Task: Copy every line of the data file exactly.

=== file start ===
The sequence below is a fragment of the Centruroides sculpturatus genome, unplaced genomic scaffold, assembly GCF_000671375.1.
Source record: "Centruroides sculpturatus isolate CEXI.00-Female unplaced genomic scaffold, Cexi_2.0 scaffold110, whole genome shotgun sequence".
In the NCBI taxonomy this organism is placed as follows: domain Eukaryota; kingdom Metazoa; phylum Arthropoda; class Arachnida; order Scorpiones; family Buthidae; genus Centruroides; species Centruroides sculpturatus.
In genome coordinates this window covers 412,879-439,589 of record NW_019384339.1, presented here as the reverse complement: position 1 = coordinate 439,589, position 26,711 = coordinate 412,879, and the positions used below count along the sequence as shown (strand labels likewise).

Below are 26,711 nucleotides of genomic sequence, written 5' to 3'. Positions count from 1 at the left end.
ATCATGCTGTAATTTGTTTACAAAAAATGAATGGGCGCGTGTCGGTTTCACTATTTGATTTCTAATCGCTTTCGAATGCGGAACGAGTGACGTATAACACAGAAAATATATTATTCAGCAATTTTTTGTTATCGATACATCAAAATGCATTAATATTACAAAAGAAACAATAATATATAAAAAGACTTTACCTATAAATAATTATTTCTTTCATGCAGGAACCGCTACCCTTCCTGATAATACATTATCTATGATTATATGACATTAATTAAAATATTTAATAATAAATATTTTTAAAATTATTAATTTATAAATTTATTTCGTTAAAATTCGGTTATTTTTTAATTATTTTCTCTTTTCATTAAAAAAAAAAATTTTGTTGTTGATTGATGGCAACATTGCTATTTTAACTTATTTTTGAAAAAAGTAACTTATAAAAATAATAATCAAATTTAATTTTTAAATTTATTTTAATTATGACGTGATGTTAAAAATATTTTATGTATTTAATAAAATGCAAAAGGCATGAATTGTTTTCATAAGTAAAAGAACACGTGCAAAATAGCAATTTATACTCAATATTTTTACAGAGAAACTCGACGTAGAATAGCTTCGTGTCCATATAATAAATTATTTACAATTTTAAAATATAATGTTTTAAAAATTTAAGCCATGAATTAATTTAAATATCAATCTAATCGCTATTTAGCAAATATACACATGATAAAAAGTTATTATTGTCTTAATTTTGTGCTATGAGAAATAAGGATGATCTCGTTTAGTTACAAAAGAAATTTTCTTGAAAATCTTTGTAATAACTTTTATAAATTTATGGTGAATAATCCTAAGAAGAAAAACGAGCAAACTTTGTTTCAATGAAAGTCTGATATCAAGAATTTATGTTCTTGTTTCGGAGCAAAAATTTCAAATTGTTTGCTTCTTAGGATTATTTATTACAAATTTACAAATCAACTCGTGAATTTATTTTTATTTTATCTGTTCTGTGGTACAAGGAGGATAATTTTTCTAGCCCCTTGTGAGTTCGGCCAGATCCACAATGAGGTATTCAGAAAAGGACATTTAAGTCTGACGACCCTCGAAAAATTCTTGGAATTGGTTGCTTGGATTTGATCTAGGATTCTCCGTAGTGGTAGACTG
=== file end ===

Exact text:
The sequence below is a fragment of the Centruroides sculpturatus genome, unplaced genomic scaffold, assembly GCF_000671375.1.
Source record: "Centruroides sculpturatus isolate CEXI.00-Female unplaced genomic scaffold, Cexi_2.0 scaffold110, whole genome shotgun sequence".
In the NCBI taxonomy this organism is placed as follows: domain Eukaryota; kingdom Metazoa; phylum Arthropoda; class Arachnida; order Scorpiones; family Buthidae; genus Centruroides; species Centruroides sculpturatus.
In genome coordinates this window covers 412,879-439,589 of record NW_019384339.1, presented here as the reverse complement: position 1 = coordinate 439,589, position 26,711 = coordinate 412,879, and the positions used below count along the sequence as shown (strand labels likewise).

Below are 26,711 nucleotides of genomic sequence, written 5' to 3'. Positions count from 1 at the left end.
ATCATGCTGTAATTTGTTTACAAAAAATGAATGGGCGCGTGTCGGTTTCACTATTTGATTTCTAATCGCTTTCGAATGCGGAACGAGTGACGTATAACACAGAAAATATATTATTCAGCAATTTTTTGTTATCGATACATCAAAATGCATTAATATTACAAAAGAAACAATAATATATAAAAAGACTTTACCTATAAATAATTATTTCTTTCATGCAGGAACCGCTACCCTTCCTGATAATACATTATCTATGATTATATGACATTAATTAAAATATTTAATAATAAATATTTTTAAAATTATTAATTTATAAATTTATTTCGTTAAAATTCGGTTATTTTTTAATTATTTTCTCTTTTCATTAAAAAAAAAAATTTTGTTGTTGATTGATGGCAACATTGCTATTTTAACTTATTTTTGAAAAAAGTAACTTATAAAAATAATAATCAAATTTAATTTTTAAATTTATTTTAATTATGACGTGATGTTAAAAATATTTTATGTATTTAATAAAATGCAAAAGGCATGAATTGTTTTCATAAGTAAAAGAACACGTGCAAAATAGCAATTTATACTCAATATTTTTACAGAGAAACTCGACGTAGAATAGCTTCGTGTCCATATAATAAATTATTTACAATTTTAAAATATAATGTTTTAAAAATTTAAGCCATGAATTAATTTAAATATCAATCTAATCGCTATTTAGCAAATATACACATGATAAAAAGTTATTATTGTCTTAATTTTGTGCTATGAGAAATAAGGATGATCTCGTTTAGTTACAAAAGAAATTTTCTTGAAAATCTTTGTAATAACTTTTATAAATTTATGGTGAATAATCCTAAGAAGAAAAACGAGCAAACTTTGTTTCAATGAAAGTCTGATATCAAGAATTTATGTTCTTGTTTCGGAGCAAAAATTTCAAATTGTTTGCTTCTTAGGATTATTTATTACAAATTTACAAATCAACTCGTGAATTTATTTTTATTTTATCTGTTCTGTGGTACAAGGAGGATAATTTTTCTAGCCCCTTGTGAGTTCGGCCAGATCCACAATGAGGTATTCAGAAAAGGACATTTAAGTCTGACGACCCTCGAAAAATTCTTGGAATTGGTTGCTTGGATTTGATCTAGGATTCTCCGTAGTGGTAGACTG